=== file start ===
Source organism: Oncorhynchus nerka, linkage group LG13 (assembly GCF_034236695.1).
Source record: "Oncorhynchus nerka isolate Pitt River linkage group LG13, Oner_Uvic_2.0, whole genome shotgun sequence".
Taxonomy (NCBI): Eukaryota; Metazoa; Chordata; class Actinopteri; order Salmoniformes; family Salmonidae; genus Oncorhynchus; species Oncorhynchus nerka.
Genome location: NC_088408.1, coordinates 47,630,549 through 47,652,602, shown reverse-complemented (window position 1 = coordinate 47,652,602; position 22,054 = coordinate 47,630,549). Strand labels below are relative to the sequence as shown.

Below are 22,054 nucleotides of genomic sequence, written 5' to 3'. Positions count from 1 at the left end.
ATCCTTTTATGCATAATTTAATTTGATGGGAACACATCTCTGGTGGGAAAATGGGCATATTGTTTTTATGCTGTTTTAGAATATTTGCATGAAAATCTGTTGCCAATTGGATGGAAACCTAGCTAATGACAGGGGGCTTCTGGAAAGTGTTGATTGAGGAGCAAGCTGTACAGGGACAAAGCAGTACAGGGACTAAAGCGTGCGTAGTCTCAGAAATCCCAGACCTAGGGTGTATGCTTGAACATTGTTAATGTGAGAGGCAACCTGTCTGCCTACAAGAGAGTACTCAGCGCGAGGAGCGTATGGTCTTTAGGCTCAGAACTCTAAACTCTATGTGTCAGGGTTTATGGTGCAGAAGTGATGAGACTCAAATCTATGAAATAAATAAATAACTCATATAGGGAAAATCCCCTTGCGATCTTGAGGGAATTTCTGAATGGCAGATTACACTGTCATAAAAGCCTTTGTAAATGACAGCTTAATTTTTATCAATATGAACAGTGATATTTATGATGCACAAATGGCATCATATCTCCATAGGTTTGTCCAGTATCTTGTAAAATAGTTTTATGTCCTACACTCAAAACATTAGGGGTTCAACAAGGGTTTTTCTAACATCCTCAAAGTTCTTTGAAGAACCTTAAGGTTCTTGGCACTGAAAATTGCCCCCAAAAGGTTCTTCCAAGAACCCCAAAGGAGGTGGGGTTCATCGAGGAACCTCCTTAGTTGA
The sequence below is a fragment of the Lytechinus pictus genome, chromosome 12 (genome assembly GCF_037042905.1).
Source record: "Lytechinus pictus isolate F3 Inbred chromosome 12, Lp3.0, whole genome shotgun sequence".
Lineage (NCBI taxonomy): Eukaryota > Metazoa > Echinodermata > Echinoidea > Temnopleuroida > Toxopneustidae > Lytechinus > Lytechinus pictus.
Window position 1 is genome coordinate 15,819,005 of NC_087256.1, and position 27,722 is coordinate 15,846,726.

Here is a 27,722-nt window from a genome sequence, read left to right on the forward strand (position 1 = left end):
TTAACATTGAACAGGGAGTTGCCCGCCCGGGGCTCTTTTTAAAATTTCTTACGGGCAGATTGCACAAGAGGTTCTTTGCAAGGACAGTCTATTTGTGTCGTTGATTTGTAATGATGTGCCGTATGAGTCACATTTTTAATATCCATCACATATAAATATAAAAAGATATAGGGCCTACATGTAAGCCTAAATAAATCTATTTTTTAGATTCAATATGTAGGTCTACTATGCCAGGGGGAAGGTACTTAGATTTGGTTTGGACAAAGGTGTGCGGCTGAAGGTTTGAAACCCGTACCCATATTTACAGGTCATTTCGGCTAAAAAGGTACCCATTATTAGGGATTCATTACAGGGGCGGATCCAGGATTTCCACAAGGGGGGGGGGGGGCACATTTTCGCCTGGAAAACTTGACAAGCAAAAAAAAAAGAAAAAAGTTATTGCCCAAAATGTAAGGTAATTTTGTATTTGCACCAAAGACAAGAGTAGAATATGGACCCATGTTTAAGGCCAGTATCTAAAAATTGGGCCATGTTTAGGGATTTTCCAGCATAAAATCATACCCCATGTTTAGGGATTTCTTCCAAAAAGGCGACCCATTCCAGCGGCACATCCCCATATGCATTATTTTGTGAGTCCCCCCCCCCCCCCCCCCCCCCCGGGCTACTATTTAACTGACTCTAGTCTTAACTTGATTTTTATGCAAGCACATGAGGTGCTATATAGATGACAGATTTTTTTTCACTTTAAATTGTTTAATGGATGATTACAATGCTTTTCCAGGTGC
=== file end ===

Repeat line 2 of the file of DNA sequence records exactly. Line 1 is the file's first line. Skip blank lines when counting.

Source record: "Oncorhynchus nerka isolate Pitt River linkage group LG13, Oner_Uvic_2.0, whole genome shotgun sequence".